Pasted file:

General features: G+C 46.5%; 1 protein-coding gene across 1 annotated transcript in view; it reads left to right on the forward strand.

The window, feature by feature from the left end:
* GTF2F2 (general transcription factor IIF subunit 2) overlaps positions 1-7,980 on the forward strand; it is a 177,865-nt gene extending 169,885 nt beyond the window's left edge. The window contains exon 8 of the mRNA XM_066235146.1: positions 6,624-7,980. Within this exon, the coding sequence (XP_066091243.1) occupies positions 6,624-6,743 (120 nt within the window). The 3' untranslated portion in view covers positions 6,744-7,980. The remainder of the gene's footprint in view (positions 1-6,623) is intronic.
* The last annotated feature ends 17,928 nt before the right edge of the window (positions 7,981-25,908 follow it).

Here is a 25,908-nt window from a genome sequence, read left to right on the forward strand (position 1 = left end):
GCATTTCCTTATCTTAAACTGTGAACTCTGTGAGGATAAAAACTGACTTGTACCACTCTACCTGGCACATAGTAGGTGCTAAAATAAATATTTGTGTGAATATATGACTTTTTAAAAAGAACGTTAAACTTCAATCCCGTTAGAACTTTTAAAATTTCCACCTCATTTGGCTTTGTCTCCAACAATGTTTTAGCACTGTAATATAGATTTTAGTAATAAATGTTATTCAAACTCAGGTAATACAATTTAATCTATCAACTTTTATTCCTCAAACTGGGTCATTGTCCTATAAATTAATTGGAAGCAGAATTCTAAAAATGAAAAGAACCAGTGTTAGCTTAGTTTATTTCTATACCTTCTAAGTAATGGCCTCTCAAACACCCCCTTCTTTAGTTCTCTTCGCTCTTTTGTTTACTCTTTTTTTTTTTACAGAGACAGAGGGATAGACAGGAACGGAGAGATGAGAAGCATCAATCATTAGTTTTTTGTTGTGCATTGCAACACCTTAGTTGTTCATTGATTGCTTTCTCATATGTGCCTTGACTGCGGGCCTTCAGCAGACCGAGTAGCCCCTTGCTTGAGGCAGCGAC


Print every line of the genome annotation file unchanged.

General features: G+C 46.5%; 1 protein-coding gene across 1 annotated transcript in view; it reads left to right on the forward strand.

The window, feature by feature from the left end:
* GTF2F2 (general transcription factor IIF subunit 2) overlaps positions 1-7,980 on the forward strand; it is a 177,865-nt gene extending 169,885 nt beyond the window's left edge. The window contains exon 8 of the mRNA XM_066235146.1: positions 6,624-7,980. Within this exon, the coding sequence (XP_066091243.1) occupies positions 6,624-6,743 (120 nt within the window). The 3' untranslated portion in view covers positions 6,744-7,980. The remainder of the gene's footprint in view (positions 1-6,623) is intronic.
* The last annotated feature ends 17,928 nt before the right edge of the window (positions 7,981-25,908 follow it).

Here is a 25,908-nt window from a genome sequence, read left to right on the forward strand (position 1 = left end):
GCATTTCCTTATCTTAAACTGTGAACTCTGTGAGGATAAAAACTGACTTGTACCACTCTACCTGGCACATAGTAGGTGCTAAAATAAATATTTGTGTGAATATATGACTTTTTAAAAAGAACGTTAAACTTCAATCCCGTTAGAACTTTTAAAATTTCCACCTCATTTGGCTTTGTCTCCAACAATGTTTTAGCACTGTAATATAGATTTTAGTAATAAATGTTATTCAAACTCAGGTAATACAATTTAATCTATCAACTTTTATTCCTCAAACTGGGTCATTGTCCTATAAATTAATTGGAAGCAGAATTCTAAAAATGAAAAGAACCAGTGTTAGCTTAGTTTATTTCTATACCTTCTAAGTAATGGCCTCTCAAACACCCCCTTCTTTAGTTCTCTTCGCTCTTTTGTTTACTCTTTTTTTTTTTACAGAGACAGAGGGATAGACAGGAACGGAGAGATGAGAAGCATCAATCATTAGTTTTTTGTTGTGCATTGCAACACCTTAGTTGTTCATTGATTGCTTTCTCATATGTGCCTTGACTGCGGGCCTTCAGCAGACCGAGTAGCCCCTTGCTTGAGGCAGCGAC